Sponsored by: AIA Milwaukee Society, co-sponsored by the Departments of Anthropology, Art History, and FLL-Classics at University of Wisconsin-Milwaukee
This presentation highlights the technology and tool types that masons and sculptors employed at Mycenae to produce several of the most well-known monuments in the Aegean Bronze Age. Analysis of preserved tool marks on the Lion Gate relief, Treasury of Atreus, and the Tomb of Klytemnestra reveal multiple phases of construction, specific artisan choices, and variable stone-cutting techniques.
Particular attention is given to Mycenaean drilling and sawing technology, including a discussion of the sophisticated pendulum saw. Use of this machine is deduced from cuttings on the three monuments referenced above as well as other masonry/architectural features found throughout the Mycenae and Tiryns citadels. Here, I discuss the mechanics and operation of the pendulum saw following modern experiments with a reconstructed device. The degree to which monumental stone-working projects at Mycenae were controlled/managed by state-level authorities is also probed. My analysis of Mycenaean tool patterns reveals that palatial centers managed metal resources at the end of the Bronze Age, including finished products like tools. A natural question stemming from this observation is whether or not masons at Mycenae experienced some autonomy. Or did the state micromanage them and their projects—as the disbursement of work implements might imply?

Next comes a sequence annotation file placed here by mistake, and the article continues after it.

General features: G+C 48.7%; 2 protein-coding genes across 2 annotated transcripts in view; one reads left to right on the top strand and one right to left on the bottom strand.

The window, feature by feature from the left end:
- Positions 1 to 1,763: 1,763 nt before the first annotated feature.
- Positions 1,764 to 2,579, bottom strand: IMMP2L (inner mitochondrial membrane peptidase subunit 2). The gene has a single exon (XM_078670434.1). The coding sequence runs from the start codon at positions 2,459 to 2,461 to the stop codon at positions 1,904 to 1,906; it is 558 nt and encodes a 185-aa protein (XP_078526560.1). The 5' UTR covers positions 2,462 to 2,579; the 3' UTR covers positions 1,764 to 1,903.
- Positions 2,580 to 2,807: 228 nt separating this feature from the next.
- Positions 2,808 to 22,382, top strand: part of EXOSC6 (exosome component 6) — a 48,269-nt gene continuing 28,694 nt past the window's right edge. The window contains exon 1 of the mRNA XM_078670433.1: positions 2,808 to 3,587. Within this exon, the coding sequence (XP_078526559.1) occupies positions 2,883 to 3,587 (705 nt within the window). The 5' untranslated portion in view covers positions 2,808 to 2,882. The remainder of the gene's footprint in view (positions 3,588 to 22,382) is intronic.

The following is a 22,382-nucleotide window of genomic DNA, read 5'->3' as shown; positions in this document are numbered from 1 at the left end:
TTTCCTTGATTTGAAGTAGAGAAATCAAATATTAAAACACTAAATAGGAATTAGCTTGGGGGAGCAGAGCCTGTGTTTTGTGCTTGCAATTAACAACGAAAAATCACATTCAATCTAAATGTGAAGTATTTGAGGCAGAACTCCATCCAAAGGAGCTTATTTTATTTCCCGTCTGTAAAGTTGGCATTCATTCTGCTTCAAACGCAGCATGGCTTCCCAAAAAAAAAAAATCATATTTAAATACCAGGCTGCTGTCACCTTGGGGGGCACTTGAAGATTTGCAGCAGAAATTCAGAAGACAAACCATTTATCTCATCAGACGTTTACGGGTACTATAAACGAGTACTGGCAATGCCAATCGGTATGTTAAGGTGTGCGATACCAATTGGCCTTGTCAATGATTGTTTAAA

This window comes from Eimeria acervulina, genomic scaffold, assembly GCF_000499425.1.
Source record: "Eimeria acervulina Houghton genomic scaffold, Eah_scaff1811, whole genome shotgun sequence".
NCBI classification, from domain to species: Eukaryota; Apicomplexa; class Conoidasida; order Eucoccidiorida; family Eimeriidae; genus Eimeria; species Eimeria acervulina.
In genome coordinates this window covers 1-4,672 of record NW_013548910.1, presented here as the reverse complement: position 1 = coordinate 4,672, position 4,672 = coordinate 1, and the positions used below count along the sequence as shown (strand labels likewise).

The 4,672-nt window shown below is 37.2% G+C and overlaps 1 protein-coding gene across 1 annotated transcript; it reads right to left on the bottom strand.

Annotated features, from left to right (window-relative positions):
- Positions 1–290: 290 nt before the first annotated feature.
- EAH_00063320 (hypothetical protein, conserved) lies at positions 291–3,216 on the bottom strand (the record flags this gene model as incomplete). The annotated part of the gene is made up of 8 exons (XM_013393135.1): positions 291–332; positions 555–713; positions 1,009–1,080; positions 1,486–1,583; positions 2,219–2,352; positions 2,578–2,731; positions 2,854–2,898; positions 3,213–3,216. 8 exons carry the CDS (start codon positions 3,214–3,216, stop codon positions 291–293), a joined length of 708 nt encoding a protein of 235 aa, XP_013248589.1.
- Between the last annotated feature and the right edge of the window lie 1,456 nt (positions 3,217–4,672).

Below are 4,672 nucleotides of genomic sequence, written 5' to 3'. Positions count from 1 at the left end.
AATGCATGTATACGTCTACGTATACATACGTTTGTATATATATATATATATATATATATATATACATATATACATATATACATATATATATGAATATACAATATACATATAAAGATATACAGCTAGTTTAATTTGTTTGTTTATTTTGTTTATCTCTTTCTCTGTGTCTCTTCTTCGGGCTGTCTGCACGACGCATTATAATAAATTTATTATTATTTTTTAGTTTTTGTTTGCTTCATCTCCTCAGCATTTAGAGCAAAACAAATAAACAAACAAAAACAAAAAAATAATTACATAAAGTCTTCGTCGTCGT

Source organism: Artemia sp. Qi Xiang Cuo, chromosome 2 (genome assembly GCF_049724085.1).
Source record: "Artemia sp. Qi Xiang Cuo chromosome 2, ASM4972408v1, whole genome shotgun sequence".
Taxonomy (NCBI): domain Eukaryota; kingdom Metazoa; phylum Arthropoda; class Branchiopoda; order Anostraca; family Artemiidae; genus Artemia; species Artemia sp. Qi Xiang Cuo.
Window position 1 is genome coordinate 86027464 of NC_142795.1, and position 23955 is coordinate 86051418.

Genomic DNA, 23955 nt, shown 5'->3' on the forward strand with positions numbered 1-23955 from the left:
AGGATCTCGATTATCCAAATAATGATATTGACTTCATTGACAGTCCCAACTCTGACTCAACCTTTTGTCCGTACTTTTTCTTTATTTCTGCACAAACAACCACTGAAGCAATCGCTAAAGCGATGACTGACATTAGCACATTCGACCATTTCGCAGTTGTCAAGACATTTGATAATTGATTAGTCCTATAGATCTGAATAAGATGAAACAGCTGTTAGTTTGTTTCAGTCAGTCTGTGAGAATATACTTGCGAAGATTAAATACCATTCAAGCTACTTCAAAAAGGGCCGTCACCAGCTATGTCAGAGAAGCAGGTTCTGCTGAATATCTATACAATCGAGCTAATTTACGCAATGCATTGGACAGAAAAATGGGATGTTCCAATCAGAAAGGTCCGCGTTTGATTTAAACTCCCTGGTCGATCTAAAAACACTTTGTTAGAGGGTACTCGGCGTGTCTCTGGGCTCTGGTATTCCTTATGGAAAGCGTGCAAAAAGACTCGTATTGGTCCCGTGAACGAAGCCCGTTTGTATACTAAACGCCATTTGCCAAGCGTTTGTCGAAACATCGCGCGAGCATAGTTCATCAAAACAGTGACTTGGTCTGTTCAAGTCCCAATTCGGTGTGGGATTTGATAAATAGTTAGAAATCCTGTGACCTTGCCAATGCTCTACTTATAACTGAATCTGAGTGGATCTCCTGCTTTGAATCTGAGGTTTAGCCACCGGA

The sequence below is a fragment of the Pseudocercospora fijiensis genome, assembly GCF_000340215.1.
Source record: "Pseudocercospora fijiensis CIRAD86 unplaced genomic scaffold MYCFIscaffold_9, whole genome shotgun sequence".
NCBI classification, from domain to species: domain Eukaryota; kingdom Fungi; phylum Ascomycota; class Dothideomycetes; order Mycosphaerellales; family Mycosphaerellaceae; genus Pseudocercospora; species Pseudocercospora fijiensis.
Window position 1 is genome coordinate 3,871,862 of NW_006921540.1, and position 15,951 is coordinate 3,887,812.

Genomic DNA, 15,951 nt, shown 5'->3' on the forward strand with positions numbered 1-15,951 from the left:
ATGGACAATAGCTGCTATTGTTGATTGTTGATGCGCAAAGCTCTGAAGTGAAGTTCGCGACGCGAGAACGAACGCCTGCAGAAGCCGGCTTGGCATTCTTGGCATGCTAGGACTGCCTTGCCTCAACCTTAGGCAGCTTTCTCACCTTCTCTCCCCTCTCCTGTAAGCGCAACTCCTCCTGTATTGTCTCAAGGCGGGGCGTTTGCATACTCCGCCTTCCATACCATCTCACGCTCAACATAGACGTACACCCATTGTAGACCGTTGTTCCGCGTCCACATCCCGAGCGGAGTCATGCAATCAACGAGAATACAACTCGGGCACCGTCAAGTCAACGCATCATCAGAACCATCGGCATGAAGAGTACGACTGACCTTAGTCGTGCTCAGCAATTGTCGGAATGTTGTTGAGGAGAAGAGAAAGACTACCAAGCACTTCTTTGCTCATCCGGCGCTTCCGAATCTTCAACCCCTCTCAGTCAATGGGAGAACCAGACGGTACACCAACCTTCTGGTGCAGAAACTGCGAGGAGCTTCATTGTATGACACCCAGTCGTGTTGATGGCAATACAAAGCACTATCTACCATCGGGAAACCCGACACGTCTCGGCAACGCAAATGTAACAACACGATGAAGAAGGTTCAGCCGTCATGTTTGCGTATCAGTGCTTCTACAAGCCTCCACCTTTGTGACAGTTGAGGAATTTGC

Nicholas Blackwell is the Schrader Visiting Assistant Professor in the Department of Classical Studies at Indiana University, Bloomington. With a Ph.D. in Classical and Near Eastern Archaeology from Bryn Mawr College, he has been a research fellow at the W.F. Albright Institute of Archaeological Research in Jerusalem, the Assistant Director of the American School of Classical Studies at Athens (ASCSA), and a Postdoctoral Teaching Scholar in the Department of History at NC State University. His research addresses the archaeology and material culture of Greece and Cyprus, particularly during the Bronze and Early Iron Ages. Dr. Blackwell’s doctoral and postdoctoral focus on metal tools, technology, craftsmanship, stone-cutting techniques, and metallurgy highlight his desire to better understand intercultural relations and connections across the Aegean, eastern Mediterranean and Near East during the latter half of the second millennium BC. Dr. Blackwell’s articles and book reviews have appeared in Antiquity, the American Journal of Archaeology, the Journal of Mediterranean Archaeology, the Journal of Near Eastern Studies, and the Bryn Mawr Classical Review. He is currently working on a book project entitled: Before Daedalus: Tools and Elite Stone Working in the Mycenaean World.